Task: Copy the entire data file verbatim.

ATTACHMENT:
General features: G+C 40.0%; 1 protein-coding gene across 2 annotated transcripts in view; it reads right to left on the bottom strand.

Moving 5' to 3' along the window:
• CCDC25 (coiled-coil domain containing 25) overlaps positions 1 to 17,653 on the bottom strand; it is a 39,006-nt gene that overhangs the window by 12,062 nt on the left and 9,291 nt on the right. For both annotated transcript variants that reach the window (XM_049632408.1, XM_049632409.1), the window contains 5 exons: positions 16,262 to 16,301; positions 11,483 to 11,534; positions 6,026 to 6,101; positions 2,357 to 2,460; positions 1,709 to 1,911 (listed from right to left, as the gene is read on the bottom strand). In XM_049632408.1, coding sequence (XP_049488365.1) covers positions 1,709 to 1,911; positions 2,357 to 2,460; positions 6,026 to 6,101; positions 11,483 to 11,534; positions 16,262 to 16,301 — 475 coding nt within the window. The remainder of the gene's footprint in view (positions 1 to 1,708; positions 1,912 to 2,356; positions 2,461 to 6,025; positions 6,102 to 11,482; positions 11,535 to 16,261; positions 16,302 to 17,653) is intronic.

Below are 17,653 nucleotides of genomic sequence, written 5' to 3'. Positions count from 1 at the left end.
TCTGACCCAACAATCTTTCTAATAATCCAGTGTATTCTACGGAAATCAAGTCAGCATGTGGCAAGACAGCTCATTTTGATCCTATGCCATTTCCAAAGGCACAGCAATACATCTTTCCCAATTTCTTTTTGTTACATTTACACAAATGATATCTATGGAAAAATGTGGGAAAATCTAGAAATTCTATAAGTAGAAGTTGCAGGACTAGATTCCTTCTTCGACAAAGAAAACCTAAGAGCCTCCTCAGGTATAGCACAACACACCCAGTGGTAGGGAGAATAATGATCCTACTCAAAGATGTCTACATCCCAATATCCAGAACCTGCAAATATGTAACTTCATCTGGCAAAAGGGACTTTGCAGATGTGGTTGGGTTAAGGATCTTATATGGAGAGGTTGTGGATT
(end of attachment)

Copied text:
General features: G+C 40.0%; 1 protein-coding gene across 2 annotated transcripts in view; it reads right to left on the bottom strand.

Moving 5' to 3' along the window:
• CCDC25 (coiled-coil domain containing 25) overlaps positions 1 to 17,653 on the bottom strand; it is a 39,006-nt gene that overhangs the window by 12,062 nt on the left and 9,291 nt on the right. For both annotated transcript variants that reach the window (XM_049632408.1, XM_049632409.1), the window contains 5 exons: positions 16,262 to 16,301; positions 11,483 to 11,534; positions 6,026 to 6,101; positions 2,357 to 2,460; positions 1,709 to 1,911 (listed from right to left, as the gene is read on the bottom strand). In XM_049632408.1, coding sequence (XP_049488365.1) covers positions 1,709 to 1,911; positions 2,357 to 2,460; positions 6,026 to 6,101; positions 11,483 to 11,534; positions 16,262 to 16,301 — 475 coding nt within the window. The remainder of the gene's footprint in view (positions 1 to 1,708; positions 1,912 to 2,356; positions 2,461 to 6,025; positions 6,102 to 11,482; positions 11,535 to 16,261; positions 16,302 to 17,653) is intronic.

Below are 17,653 nucleotides of genomic sequence, written 5' to 3'. Positions count from 1 at the left end.
TCTGACCCAACAATCTTTCTAATAATCCAGTGTATTCTACGGAAATCAAGTCAGCATGTGGCAAGACAGCTCATTTTGATCCTATGCCATTTCCAAAGGCACAGCAATACATCTTTCCCAATTTCTTTTTGTTACATTTACACAAATGATATCTATGGAAAAATGTGGGAAAATCTAGAAATTCTATAAGTAGAAGTTGCAGGACTAGATTCCTTCTTCGACAAAGAAAACCTAAGAGCCTCCTCAGGTATAGCACAACACACCCAGTGGTAGGGAGAATAATGATCCTACTCAAAGATGTCTACATCCCAATATCCAGAACCTGCAAATATGTAACTTCATCTGGCAAAAGGGACTTTGCAGATGTGGTTGGGTTAAGGATCTTATATGGAGAGGTTGTGGATT